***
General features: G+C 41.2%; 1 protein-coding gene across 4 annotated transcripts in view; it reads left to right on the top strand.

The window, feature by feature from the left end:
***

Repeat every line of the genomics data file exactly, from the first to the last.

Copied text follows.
General features: G+C 41.2%; 1 protein-coding gene across 4 annotated transcripts in view; it reads left to right on the top strand.

The window, feature by feature from the left end: